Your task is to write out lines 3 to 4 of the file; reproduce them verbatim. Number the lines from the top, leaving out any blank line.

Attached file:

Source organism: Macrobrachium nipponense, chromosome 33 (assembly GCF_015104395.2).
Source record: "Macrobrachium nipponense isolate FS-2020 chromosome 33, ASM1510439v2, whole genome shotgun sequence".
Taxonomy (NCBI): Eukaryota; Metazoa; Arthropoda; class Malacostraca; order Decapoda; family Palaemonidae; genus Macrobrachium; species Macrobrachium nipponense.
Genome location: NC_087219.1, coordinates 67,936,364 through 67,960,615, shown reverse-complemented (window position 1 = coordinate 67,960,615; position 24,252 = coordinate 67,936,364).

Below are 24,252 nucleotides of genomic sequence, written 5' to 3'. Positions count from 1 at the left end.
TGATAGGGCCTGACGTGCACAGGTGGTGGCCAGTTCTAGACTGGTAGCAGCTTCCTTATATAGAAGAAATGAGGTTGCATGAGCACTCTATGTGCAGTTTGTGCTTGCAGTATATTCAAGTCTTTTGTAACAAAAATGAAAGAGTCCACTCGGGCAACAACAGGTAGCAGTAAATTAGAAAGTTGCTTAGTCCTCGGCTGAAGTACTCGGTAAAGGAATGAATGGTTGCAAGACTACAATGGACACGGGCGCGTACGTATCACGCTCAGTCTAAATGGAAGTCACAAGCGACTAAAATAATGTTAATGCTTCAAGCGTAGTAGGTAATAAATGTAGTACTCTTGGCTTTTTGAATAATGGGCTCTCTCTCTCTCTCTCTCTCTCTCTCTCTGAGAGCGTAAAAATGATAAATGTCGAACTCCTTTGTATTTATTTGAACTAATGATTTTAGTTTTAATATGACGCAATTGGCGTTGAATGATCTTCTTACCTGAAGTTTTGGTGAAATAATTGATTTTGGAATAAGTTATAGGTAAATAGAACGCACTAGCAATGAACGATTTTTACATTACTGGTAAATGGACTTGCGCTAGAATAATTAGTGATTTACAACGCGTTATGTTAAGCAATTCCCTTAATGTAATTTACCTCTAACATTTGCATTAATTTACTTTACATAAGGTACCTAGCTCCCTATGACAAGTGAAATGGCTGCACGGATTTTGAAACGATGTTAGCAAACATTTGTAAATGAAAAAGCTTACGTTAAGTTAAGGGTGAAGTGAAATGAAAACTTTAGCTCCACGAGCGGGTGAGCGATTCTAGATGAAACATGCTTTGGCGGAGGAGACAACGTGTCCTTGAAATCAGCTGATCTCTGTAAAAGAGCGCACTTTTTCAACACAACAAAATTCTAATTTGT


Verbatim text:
Taxonomy (NCBI): Eukaryota; Metazoa; Arthropoda; class Malacostraca; order Decapoda; family Palaemonidae; genus Macrobrachium; species Macrobrachium nipponense.
Genome location: NC_087219.1, coordinates 67,936,364 through 67,960,615, shown reverse-complemented (window position 1 = coordinate 67,960,615; position 24,252 = coordinate 67,936,364).